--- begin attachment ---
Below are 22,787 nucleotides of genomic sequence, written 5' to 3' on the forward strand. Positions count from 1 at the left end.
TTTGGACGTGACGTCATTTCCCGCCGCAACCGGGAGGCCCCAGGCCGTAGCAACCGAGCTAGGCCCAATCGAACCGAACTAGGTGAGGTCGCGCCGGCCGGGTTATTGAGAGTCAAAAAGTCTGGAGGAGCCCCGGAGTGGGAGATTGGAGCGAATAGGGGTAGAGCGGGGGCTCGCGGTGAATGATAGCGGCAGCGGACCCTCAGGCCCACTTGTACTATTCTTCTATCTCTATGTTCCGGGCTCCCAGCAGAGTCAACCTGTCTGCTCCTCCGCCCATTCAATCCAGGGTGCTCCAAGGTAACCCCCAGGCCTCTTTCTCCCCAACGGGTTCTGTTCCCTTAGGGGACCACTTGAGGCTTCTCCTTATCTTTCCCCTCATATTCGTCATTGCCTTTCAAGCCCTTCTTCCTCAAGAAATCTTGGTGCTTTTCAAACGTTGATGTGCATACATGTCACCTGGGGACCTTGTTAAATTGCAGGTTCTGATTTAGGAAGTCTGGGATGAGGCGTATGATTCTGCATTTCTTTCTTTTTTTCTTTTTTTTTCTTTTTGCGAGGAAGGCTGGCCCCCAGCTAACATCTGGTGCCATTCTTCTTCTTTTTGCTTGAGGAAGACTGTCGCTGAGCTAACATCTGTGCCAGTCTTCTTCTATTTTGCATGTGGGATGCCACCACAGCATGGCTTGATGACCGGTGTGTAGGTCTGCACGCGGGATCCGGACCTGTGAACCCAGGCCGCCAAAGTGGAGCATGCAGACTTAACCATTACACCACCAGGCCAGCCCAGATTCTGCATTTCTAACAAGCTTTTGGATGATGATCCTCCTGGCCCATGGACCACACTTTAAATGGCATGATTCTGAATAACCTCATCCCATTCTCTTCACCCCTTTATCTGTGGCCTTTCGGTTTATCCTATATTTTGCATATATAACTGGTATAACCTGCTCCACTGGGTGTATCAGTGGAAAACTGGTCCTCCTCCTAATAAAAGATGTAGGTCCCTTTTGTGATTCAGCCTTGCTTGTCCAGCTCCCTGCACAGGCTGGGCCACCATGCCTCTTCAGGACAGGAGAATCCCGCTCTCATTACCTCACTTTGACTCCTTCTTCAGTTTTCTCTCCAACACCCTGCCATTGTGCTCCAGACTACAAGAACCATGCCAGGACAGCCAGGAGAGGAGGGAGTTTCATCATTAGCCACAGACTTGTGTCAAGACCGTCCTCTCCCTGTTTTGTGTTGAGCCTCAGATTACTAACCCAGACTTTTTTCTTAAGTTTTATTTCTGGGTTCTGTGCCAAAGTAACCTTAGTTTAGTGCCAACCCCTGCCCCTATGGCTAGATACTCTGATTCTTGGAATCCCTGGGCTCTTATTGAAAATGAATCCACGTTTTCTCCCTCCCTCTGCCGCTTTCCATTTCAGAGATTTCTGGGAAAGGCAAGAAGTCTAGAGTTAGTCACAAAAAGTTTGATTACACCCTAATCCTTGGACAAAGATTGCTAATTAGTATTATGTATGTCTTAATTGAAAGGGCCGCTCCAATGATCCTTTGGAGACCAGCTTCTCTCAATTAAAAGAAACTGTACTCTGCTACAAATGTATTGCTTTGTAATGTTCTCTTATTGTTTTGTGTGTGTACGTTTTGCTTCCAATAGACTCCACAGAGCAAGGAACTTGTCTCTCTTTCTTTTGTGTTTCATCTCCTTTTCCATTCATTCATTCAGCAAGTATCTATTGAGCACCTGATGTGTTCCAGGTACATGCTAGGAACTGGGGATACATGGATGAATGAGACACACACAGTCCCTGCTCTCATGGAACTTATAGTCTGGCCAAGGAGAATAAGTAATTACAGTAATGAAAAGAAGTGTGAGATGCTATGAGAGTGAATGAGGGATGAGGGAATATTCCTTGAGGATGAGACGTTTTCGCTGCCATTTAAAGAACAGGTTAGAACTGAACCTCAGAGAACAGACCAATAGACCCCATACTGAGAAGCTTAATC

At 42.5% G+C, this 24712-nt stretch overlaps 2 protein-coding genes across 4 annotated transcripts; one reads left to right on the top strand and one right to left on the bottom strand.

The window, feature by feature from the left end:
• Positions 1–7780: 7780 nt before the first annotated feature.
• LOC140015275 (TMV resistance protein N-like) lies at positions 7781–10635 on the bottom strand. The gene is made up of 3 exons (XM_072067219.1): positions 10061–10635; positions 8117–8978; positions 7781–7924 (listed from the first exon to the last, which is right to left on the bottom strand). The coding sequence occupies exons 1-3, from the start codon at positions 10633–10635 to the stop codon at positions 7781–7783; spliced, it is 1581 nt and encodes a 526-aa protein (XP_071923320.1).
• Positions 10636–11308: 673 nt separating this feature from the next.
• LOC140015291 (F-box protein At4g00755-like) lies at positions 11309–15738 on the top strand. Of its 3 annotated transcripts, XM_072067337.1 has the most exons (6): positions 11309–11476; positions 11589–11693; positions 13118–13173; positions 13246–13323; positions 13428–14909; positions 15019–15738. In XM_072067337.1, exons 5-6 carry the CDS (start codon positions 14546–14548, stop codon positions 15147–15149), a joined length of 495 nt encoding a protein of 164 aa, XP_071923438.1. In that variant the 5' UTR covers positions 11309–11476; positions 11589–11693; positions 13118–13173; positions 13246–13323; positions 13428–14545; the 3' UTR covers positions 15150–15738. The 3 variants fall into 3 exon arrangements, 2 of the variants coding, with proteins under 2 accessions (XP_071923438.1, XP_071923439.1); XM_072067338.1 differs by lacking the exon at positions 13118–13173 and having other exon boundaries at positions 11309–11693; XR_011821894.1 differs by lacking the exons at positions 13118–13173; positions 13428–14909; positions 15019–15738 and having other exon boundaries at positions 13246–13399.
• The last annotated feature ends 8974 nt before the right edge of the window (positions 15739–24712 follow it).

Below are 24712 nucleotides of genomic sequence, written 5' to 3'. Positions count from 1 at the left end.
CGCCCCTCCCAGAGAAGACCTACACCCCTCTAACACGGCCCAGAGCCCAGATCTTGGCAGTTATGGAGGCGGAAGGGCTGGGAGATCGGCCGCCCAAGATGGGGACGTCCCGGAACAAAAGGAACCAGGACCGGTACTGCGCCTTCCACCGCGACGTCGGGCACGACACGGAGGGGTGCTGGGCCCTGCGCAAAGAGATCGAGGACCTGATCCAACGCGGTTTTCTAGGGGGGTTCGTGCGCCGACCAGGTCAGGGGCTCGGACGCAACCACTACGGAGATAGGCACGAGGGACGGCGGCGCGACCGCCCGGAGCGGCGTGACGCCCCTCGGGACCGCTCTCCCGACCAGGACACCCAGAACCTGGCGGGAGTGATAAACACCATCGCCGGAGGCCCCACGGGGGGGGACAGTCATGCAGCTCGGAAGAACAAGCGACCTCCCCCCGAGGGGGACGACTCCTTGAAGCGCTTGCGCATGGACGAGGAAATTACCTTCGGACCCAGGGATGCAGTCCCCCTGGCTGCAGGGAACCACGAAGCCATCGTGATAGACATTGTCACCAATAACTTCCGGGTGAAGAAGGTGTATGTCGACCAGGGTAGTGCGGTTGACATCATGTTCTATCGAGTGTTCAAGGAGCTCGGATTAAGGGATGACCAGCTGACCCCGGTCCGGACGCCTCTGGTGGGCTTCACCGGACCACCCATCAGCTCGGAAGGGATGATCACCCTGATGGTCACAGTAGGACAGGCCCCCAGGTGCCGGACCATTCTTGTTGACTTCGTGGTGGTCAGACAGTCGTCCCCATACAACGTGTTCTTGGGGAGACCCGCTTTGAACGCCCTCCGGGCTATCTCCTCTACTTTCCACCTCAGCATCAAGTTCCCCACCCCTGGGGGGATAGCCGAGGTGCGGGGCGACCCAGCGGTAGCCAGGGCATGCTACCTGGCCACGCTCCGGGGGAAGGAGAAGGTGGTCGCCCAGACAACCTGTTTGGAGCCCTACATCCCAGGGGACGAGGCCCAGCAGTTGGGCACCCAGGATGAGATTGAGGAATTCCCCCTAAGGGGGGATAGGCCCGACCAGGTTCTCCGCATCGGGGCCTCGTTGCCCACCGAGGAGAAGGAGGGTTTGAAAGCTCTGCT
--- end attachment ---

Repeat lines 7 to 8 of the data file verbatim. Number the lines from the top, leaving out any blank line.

• Positions 10636–11308: 673 nt separating this feature from the next.
• LOC140015291 (F-box protein At4g00755-like) lies at positions 11309–15738 on the top strand. Of its 3 annotated transcripts, XM_072067337.1 has the most exons (6): positions 11309–11476; positions 11589–11693; positions 13118–13173; positions 13246–13323; positions 13428–14909; positions 15019–15738. In XM_072067337.1, exons 5-6 carry the CDS (start codon positions 14546–14548, stop codon positions 15147–15149), a joined length of 495 nt encoding a protein of 164 aa, XP_071923438.1. In that variant the 5' UTR covers positions 11309–11476; positions 11589–11693; positions 13118–13173; positions 13246–13323; positions 13428–14545; the 3' UTR covers positions 15150–15738. The 3 variants fall into 3 exon arrangements, 2 of the variants coding, with proteins under 2 accessions (XP_071923438.1, XP_071923439.1); XM_072067338.1 differs by lacking the exon at positions 13118–13173 and having other exon boundaries at positions 11309–11693; XR_011821894.1 differs by lacking the exons at positions 13118–13173; positions 13428–14909; positions 15019–15738 and having other exon boundaries at positions 13246–13399.